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RIO DE JANEIRO (AP) — In this city graced with striking granite rock formations known around the world, a new science museum is angling for the title of must-see destination.
The Museum of Tomorrow, inaugurated Thursday, is a mammoth structure designed by famed Spanish architect Santiago Calatrava and has elicited comparisons with the skeleton of an enormous whale or the fossilized remains of a long-extinct giant squid. The long, white steel and glass building juts out into the black waters of Guanabara Bay.
The $55 million space holds a high-tech collection dedicated to science and the environment, and the museum's backers hope it will join Rio's other near-obligatory tourist destinations including Sugarloaf Mountain and the Christ the Redeemer statue.
President Dilma Rousseff, who joined a crowd of VIPs for the opening, hailed the museum as "beautiful" and "innovative," saying she believes it will become part of the city's historical fabric as part of efforts to renovate Rio's long derelict port area.
"Soon the Museum of Tomorrow will ... transform this whole region here into a great location symbolizing the history of our country," she said.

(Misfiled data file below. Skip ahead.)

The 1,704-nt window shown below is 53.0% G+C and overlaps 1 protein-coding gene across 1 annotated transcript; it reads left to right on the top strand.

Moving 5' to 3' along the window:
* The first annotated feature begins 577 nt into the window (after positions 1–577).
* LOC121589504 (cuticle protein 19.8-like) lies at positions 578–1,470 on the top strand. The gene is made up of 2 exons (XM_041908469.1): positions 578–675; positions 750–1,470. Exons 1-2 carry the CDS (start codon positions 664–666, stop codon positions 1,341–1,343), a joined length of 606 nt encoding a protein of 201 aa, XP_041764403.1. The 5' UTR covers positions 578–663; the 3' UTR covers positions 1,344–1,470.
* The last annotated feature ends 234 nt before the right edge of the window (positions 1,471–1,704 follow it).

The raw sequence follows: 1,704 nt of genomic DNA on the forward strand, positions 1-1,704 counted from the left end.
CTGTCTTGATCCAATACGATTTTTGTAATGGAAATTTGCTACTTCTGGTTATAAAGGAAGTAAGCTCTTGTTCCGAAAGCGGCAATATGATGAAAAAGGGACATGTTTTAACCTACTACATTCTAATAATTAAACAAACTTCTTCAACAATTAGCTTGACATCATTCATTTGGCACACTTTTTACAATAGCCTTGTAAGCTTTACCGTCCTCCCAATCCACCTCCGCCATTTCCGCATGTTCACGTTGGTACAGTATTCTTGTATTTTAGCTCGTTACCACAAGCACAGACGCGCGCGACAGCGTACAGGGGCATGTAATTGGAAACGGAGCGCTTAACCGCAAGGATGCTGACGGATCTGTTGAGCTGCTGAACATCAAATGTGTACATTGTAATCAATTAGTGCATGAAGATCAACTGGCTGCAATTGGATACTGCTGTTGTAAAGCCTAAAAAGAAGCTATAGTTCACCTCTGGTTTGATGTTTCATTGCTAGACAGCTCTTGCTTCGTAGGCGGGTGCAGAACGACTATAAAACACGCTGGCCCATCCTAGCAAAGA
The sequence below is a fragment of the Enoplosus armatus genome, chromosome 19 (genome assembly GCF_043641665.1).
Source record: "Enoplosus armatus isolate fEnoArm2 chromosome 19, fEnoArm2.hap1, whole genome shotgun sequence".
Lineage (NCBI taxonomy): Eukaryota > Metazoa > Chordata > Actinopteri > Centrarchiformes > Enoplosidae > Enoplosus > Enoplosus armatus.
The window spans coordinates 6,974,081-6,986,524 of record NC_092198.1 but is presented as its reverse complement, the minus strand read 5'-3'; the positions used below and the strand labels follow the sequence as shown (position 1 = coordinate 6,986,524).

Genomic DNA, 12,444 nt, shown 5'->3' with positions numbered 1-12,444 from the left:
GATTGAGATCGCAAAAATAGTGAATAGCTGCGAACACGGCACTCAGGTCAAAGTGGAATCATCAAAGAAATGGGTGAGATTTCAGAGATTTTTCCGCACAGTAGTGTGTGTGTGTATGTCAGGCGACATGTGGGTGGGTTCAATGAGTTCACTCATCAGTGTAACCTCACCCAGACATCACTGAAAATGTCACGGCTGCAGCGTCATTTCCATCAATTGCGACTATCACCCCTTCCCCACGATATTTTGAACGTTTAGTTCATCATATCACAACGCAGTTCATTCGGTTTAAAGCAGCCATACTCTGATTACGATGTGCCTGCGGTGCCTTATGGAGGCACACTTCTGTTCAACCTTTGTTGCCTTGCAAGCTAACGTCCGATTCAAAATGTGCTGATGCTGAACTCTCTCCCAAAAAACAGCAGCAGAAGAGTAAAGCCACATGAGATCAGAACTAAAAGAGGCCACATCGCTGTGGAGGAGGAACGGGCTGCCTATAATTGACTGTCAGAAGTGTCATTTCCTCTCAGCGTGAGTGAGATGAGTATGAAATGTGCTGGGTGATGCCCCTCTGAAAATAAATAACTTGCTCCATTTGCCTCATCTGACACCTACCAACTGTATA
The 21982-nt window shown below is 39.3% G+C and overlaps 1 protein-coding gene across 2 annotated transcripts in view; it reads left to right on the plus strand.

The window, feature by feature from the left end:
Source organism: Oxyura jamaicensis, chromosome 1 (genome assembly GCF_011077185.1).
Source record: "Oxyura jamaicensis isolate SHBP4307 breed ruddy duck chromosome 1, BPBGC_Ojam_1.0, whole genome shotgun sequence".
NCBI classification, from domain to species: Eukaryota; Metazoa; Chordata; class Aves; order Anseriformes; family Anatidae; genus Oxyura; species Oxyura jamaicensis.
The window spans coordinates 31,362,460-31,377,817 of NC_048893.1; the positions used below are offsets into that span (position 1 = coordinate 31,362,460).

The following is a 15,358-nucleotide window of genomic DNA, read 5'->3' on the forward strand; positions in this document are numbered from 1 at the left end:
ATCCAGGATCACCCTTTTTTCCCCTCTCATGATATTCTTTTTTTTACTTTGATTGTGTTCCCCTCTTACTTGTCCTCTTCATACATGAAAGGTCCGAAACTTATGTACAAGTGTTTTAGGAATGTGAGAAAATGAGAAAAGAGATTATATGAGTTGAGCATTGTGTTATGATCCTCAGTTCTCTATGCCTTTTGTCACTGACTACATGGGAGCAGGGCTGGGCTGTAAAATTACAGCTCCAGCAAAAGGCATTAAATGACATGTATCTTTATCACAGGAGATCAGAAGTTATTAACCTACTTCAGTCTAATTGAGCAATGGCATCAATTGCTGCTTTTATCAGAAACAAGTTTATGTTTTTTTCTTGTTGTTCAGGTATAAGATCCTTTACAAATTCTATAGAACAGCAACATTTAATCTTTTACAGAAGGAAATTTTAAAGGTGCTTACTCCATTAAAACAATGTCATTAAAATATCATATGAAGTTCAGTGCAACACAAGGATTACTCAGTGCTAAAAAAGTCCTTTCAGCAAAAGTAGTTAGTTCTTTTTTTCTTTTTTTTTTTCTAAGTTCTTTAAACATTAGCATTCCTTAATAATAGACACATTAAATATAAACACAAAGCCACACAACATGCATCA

The event was a respite from the recent barrage of bad news for Rousseff, who is battling the opening of impeachment proceedings in congress as Brazil's economy continues to struggle. Flanked by allies including Rio Mayor Eduardo Paes, Rousseff was warmly received by the crowd. She gave the press a wide berth.
Paes said the Olympics, which Rio is hosting next year, helped make this ambitious project possible.
Initially slated for delivery last December, the museum is the centerpiece of a $2 billion remaking of the port district, long a center of Afro-Brazilian culture and the birthplace of samba.
Rio's "Porto Maravilha," or "Marvelous Port," project also saw the inauguration two years ago of another museum dedicated to art celebrating Rio, on the same revamped square as the Museum of Tomorrow.
However, another recent addition to Rio's cultural scene closed down Sunday, sending shock waves through the art world. Opened to considerable fanfare in 2013, the privately owned Latin American art center, Casa Daros, partly blamed the expense and delay of bringing pieces back and forth from the collection's headquarters in Switzerland.
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